Now previewing Yale Cabaret shows for the rest of the semester and into January—Cab 4 through 10. The Artistic Directors Hugh Farrell, Tyler Kieffer, Will Rucker, and Managing Director Molly Hennighausen have joined forces, reviewed the applicants, and determined upon the following, an eclectic mix of the new, the untried, the recent, the experimental—even, perhaps, the confrontational. Here we go: Cab 4: Rose and the Rime, a play by Nathan Allen, Chris Mathews, Jake Minton; directed by Kelly Kerwin, a third-year dramaturg. Kerwin was an Artistic Director at last year’s Cab, and a director and developer of the very popular We Know Edie La Minx Had a Gun, and this time she’s directing and choreographing a show that features dance, song—with the vocal talents of Andrew Burnap, whose singing graced Why Torture is Wrong . . . in the first show of the last Summer Cab—and original music. The show, which was first developed in the House Theatre of Chicago, features a cast of 9 to tell this modern myth in which a plucky young girl (Chalia La Tour, who is on a roll this semester) sets off on a quest to free the town of Radio Falls, Michigan, from a permanent blizzard visited upon it by the Rime Witch. Because the eternal winter trope graces “The Snow Queen” fairytale, the show is open to comparisons with the most successful animated film of all time, Disney’s Frozen. OK, fine, so come on and see what’s different. October 16-18.
Cab 5: Touch, a play by Toni Press-Coffman; directed by Elijah Martinez, a second-year actor. Newish playwright Press-Coffman brings us a tale about loss and bereavement, couched in cosmic terms. It’s also a play with a four-person cast that starts with a mammoth monologue that will be fielded by second-year actor Jonathan Majors, a major factor in the success of The Brothers Size at the close of last year’s Cab season. The script riffs on Keats and the stars and the infinite expanse that pretty much identifies as “the Romantic Sublime.” Directed by Martinez, who was also an asset in The Brothers Size and a strong presence in the most recent Summer Cabaret. October 23-25.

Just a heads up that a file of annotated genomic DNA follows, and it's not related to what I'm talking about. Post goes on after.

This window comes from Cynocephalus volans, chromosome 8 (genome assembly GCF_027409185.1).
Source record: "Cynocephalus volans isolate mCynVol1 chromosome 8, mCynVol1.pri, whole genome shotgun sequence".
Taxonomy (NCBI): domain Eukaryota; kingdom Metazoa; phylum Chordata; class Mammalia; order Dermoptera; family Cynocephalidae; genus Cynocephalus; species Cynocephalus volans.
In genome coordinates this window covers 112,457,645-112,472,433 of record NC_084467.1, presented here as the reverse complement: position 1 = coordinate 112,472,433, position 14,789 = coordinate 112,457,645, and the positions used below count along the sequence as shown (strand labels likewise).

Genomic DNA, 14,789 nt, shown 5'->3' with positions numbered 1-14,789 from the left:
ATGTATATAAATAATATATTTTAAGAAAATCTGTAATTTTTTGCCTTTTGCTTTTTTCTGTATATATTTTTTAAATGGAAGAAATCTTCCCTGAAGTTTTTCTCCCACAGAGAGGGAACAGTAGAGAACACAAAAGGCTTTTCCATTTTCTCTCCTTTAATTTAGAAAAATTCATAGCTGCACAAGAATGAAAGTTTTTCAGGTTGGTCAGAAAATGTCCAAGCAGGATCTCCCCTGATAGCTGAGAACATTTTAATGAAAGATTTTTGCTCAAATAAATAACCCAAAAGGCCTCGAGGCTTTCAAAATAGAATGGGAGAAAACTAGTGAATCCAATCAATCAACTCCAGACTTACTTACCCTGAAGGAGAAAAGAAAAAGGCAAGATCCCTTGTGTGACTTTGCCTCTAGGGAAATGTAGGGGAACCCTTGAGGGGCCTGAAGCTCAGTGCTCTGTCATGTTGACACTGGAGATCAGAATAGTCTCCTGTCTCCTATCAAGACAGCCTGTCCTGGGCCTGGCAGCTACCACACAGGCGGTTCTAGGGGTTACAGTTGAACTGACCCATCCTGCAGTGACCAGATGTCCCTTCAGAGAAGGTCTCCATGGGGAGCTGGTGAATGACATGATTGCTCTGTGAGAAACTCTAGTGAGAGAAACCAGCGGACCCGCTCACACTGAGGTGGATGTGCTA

Cab 6: Hotel Nepenthe, a play by John Kuntz; directed by Rachel Carpman, a third-year dramaturg. Poe fans no doubt recognize “nepenthe” as the stuff the speaker of “The Raven” is supposed to “quaff” so as to “forget the lost Lenore.” Keep that in mind, because Kuntz’s play, which debuted at the Huntington Theater in Boston in 2012, is about a “nebulous hotel” where lots of things are going on and—as was said by Scatman Crothers’ character in The Shining—“not all of them was good.” Four actors play four characters each in this feast of off-beat characterization that, the press release says, is a “hilariously horrific play” “where strangers tangle themselves” in mysteries and “wind up covered in whipped cream.” November 6-8.
Cab 7: MuZeum, a play by Raskia and Sumedh; translated and directed by Ankur Sharma, a special research fellow in directing. The horrendous rape and murder of a woman on a bus in South Delhi, India, in 2012, inspires this play, a journey through the history of the treatment of women in India, from the celebrated goddesses of myth, to the colorful heroines of Bollywood extravaganzas, to street victims of mutilation and rape. Co-Artistic Director Hugh Farrell says this is the show he’s “probably most excited about in [his] entire life,” as it captures the realities of India in ways not generally seen in the West or acknowledged by India itself. A Brechtian theater-piece based on contemporary incidents with a cast of 3 female actors as the women speaking their own truth. November 13-15.
Cab 8: Solo Bach, conceived and directed by Yagil Eliraz, a second-year director. Violinist Zou Yu of the Yale School of Music undertakes to play live two Bach pieces for violin each show; before our eyes these pieces are interpreted by 4 performers—2 male, 2 female—who “represent” the different voices of the violin through patterns of movement. Featuring a startling set with use of scrims, this unique production should be a feast for eyes and ears, as the visual and the aural work together in concert to the sublime measures of Johann Sebastian Bach. December 4-6.
Cab 9: The Zero Scenario, a play by third-year playwright Ryan Campbell; directed by Sara Holdren, a third-year director. In last year’s Cabaret, they brought us the outrageous tale of Joan of Arc in the Space Age in A New Saint for a New World, and this time Ryan Campbell and Sara Holdren are back with a “sci-fi comedy” that features 6-ft. field tics, a boyfriend along on a mysterious roadtrip his girlfriend instigates, and the question “can you terrify people in the theater”? Starring Ariana Venturi, who shone in the first two shows of the Yale Summer Cabaret. December 11-13.
Cab 10: 50:13, a play by Jireh Holder, a second-year director; directed by Jonathan Majors, a second-year actor. What does that title mean? It’s a ratio. 13% of males in the U.S. are African-American; 50% of males in U.S. prisons are. This important theater-piece looks at that disparity through the eyes of the incarcerated, using oral histories to tell the story of Dae Brown who, in three days, tries to impart all he knows about being a man to a teen inmate serving an adult sentence. January 15-17.
That's what's on the way. See you at the Cab!
Yale Cabaret 217 Park Street For more information and tickets and menus: Yale Cab